I assume you went through all the typical family-and-friends issues when you went vegan. Any good stories about being “The Vegan” (as one of your recent issues refers to it)?

I have a few friends and family stories, some of which I can now look back and laugh at but most are kind of a punch in the heart. Meaning, it doesn’t feel good to not get support from the people who you’re closest to. Which, oddly, always seems to be the group that is most resistant for the people I know. Why is it always family who show you their ass when you make big changes like going vegetarian?

Anyway, I had one friend who would get uptight about a column I wrote for a website and how, in my column, I “couldn’t go a week without mentioning veganism, can you?” I told him it made me sad none of my friends supported my decision, or gave me any credit that I might be on to something and maybe they should look into it. Anyway, I told him I wasn’t going to listen to his shit anymore unless he learned about this thing that had changed my life. I told him to read Diet For a New America, and once he did, he could criticize me all he wanted because he’d finally know what he was talking about. He went vegan before finishing the book. His eyes opened up just like mine had.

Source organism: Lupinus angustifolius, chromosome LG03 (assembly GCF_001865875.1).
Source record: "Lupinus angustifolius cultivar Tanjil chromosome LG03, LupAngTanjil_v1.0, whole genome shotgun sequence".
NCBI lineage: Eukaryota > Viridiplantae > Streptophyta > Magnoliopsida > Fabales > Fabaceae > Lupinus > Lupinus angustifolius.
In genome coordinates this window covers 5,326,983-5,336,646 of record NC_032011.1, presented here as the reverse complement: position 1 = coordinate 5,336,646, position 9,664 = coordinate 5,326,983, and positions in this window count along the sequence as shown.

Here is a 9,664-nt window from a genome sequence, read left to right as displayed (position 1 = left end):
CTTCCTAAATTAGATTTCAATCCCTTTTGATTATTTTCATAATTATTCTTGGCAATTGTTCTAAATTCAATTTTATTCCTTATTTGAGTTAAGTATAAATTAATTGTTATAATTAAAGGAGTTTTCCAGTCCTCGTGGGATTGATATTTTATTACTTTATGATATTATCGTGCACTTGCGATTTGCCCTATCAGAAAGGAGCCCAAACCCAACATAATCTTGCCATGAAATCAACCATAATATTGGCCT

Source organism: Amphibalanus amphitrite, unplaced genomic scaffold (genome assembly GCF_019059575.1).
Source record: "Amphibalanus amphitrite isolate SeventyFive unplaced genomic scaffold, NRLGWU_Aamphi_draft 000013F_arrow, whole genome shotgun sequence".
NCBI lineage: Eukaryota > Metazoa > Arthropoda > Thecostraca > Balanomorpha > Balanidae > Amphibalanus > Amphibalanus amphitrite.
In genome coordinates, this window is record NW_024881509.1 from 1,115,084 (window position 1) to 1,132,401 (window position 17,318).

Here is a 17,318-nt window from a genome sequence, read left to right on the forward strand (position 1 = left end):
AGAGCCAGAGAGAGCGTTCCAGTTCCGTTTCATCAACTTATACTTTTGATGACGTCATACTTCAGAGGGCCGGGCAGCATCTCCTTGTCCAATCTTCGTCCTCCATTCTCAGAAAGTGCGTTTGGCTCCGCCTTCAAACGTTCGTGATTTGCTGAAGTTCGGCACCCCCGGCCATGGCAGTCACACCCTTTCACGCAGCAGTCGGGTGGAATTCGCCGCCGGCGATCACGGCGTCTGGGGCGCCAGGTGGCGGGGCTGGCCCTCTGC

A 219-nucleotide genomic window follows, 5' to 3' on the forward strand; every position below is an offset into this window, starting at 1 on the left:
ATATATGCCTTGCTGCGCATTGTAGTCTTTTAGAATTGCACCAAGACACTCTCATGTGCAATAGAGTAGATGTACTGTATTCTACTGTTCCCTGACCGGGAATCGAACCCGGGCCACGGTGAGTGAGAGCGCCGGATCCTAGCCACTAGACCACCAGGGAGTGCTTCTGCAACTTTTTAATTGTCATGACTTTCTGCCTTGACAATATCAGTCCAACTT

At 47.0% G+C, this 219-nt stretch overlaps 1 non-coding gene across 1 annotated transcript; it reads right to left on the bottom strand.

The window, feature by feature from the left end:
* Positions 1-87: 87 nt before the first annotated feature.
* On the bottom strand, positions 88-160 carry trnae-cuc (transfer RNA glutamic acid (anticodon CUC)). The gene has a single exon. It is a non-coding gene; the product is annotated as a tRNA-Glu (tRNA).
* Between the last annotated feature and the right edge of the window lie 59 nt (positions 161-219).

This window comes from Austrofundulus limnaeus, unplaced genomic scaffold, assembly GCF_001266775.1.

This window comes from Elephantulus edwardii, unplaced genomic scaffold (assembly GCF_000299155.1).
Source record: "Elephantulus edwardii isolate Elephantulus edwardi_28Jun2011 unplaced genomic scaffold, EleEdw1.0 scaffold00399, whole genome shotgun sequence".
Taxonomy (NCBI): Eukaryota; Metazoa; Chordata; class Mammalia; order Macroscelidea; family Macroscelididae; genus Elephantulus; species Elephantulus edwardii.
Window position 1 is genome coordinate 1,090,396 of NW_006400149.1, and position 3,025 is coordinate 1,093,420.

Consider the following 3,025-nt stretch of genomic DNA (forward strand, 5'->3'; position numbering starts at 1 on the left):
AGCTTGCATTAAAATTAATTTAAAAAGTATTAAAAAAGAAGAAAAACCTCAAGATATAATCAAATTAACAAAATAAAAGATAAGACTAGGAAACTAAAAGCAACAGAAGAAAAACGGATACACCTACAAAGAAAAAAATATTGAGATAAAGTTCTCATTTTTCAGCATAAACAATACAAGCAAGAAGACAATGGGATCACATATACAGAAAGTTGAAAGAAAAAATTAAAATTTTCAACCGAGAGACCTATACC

Shortly thereafter he’d call me on a regular basis to tell me all the messed up things he was seeing that before never would have occurred to him. Like how his mom had triple bypass heart surgery and on the way home from the hospital his family stopped for dinner at a steakhouse to celebrate the successful surgery.

How’d you decide to start the Herbivore Clothing Company?